It’s the most nettlesome problem in the quest to ditch fossil fuels: how can you get thousand-degree heat used in factory furnaces without pumping billions of tons of greenhouse gases into the atmosphere?
Heat-intensive processes like steelmaking and oil refineries are the starting point for production of everything from cars to life-saving medicines. But fueling their ultra-high temperatures requires burning coal, oil and natural gas. That makes industry responsible for about 20% of the carbon dioxide produced by humans and heating processes, and a bigger emitter than all cars and aircraft combined.
Under mounting pressure from protesters and climate-conscious investors, major industrial companies and governments are scrambling for a solution. They’re finding the most likely alternative may be hydrogen.
“Hydrogen has a big advantage,” said Markus Krebber, the finance director of RWE, Germany’s largest electricity generator. “You can use it in everything that’s difficult to electrify, from long distance trucks, barges, trains, maybe planes one day. It will be needed to decarbonize the power sector 100%.”
The gas is the world’s most abundant element and powered rockets and airships in the last century. It flames at 2 000 °C, while giving off no more than water vapor as exhaust.
The biggest problem with hydrogen is that it’s currently expensive to make — and most often is derived by splitting up molecules of natural gas, producing carbon dioxide in the process.
But that’s changing. Some of Europe’s most important names in energy and industry are racing to develop emissions-free ways of producing hydrogen. They’re focused on using electrolysis, where an electric current passes through water, splitting off hydrogen atoms from oxygen. That technology is well known and growing cheaper by the year. When it’s driven by renewable energy, it makes what the industry calls green hydrogen.
“It’s not witchcraft,” said Thomas Kolf, a professor at the Karlsruhe Institute of Technology. He’s the lead engineer on a project to convert green electricity into hydrogen and methane in the east German town of Falkenhagen. “The question is, how do you scale it up?”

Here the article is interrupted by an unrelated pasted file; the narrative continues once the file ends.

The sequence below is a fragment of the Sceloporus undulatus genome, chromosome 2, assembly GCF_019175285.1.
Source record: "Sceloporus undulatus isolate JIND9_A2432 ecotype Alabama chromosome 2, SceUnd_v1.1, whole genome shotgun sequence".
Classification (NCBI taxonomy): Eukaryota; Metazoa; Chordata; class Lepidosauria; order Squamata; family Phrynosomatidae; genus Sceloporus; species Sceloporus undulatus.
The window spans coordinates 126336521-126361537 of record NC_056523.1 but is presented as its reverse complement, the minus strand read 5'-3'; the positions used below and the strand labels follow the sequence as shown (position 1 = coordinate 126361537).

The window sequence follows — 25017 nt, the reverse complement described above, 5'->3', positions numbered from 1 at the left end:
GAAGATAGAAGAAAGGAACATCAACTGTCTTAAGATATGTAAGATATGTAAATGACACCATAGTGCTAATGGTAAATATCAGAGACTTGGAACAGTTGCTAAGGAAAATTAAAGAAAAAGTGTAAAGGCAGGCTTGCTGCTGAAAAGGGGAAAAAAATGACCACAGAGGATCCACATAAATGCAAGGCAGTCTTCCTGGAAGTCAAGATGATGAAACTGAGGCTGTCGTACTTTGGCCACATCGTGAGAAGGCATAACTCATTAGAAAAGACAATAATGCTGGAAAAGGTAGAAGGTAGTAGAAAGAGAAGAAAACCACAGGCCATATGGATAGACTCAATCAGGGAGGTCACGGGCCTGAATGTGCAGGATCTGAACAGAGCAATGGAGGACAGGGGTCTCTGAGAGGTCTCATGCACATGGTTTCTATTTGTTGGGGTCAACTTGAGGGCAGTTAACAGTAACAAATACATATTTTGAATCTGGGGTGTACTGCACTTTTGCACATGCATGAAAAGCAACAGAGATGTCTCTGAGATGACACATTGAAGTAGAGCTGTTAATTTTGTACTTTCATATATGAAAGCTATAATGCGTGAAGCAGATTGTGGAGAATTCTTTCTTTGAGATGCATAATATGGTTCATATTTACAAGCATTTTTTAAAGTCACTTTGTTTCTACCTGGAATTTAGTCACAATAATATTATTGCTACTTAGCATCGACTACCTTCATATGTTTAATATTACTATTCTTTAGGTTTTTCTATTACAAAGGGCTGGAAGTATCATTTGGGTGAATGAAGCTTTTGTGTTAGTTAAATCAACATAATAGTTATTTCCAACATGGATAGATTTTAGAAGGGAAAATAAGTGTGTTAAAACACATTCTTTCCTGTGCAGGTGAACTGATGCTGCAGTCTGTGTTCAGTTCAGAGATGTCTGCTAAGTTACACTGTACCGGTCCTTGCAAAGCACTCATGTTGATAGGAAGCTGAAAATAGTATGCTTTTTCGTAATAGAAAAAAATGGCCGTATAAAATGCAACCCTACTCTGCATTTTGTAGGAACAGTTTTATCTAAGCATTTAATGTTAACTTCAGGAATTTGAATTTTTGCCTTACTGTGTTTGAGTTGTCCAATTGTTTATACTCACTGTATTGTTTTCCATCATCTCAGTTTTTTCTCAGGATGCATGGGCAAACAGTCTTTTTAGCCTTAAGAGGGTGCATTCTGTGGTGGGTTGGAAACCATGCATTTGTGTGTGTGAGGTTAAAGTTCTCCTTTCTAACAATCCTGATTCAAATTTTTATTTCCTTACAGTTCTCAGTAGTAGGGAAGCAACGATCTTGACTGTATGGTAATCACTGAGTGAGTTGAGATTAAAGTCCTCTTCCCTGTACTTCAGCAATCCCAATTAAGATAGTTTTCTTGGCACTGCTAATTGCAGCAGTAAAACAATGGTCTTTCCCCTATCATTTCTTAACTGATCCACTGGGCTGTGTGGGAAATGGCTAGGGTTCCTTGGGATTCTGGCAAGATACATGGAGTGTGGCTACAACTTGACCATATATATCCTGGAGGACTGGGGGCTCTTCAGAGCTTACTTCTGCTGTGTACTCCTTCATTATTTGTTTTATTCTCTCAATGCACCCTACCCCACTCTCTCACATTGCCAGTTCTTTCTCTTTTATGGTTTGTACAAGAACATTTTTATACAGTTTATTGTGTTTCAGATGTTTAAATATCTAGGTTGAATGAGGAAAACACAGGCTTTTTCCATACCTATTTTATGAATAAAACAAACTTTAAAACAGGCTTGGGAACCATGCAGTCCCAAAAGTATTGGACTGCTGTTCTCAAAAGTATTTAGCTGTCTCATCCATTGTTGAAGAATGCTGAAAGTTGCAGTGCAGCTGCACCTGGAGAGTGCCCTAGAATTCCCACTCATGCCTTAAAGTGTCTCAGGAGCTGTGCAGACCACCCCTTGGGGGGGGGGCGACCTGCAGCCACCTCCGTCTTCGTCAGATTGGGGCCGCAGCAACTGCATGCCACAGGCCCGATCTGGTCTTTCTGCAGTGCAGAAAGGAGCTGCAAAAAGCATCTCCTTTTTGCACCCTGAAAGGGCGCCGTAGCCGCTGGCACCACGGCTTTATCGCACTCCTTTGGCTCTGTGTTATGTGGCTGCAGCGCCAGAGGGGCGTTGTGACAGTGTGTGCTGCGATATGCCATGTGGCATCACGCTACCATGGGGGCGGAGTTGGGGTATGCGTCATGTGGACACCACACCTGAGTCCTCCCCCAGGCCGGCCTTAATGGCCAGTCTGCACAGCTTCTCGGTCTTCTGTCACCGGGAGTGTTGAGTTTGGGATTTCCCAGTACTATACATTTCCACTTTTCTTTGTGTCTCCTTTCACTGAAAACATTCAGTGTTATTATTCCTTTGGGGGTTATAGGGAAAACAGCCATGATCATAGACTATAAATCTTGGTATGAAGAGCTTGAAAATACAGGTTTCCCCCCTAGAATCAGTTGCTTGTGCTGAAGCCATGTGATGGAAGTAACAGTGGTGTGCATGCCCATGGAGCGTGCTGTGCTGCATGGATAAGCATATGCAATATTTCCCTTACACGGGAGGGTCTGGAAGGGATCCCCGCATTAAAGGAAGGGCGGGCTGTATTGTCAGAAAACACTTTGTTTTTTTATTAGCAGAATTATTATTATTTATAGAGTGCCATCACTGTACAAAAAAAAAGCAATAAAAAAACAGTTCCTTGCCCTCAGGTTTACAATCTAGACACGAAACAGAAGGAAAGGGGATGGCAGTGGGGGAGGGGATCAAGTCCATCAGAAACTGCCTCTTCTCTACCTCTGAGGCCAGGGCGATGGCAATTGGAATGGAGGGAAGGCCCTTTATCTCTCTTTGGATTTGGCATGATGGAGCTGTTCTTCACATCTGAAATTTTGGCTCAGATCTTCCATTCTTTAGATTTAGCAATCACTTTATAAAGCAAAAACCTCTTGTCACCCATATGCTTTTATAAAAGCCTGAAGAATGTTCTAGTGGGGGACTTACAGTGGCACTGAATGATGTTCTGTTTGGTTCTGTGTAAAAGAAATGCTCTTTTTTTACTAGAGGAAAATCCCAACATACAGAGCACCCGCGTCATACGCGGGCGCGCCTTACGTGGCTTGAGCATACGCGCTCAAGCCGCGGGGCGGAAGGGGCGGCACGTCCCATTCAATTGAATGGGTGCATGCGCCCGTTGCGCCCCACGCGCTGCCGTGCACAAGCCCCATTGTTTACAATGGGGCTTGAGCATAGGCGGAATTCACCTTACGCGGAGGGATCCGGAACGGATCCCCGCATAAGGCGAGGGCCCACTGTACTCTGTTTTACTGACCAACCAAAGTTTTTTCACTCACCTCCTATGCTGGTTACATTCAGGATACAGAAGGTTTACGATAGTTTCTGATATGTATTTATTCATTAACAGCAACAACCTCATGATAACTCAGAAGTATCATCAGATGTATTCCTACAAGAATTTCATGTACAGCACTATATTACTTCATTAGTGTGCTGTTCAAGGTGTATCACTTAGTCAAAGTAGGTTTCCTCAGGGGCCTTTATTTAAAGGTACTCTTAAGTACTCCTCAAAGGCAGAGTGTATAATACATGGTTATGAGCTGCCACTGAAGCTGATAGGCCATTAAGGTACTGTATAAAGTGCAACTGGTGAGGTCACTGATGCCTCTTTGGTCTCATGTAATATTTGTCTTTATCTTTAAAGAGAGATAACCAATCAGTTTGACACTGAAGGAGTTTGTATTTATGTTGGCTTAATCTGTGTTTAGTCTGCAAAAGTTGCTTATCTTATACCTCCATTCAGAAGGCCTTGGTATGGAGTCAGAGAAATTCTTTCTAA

A handful of blue-chip companies are leading the race to commercialize green hydrogen. They include utilities such as Uniper and RWE, machinery maker Siemens and industrial gas giant Air Liquide.
Having successfully piloted small-scale plants, they’re partnering with deep-pocketed oil majors such as Royal Dutch Shell to bring production to commercial scale. Governments are starting to think about the potential for green hydrogen and how to nurture its production and distribution.
The push to develop green hydrogen technology comes as Europe’s biggest industrial firms grapple with climate activists, politicians and investors demanding to know how they’ll slash emissions. A string of extreme weather events have pushed the environment to the forefront of public consciousness and is driving gains for green parties in elections.
“Cutting carbon in half by 2030 and reaching net-zero carbon before 2050 will help avoid the most catastrophic impacts of climate change on our economy, communities and environment,” said Mindy Lubber, board member at Climate Action 100+, which speaks for investors managing more than $35-trillion of assets. They want companies to act “more quickly” or risk being excluded from funds.
With measures such as improving insulation and training staff to curb energy use mostly exhausted, industrial firms are now looking at hydrogen to open up a deeper level of decarbonization. Steelmaker Thyssenkrupp AG in November started testing hydrogen in its Duisburg steel mill.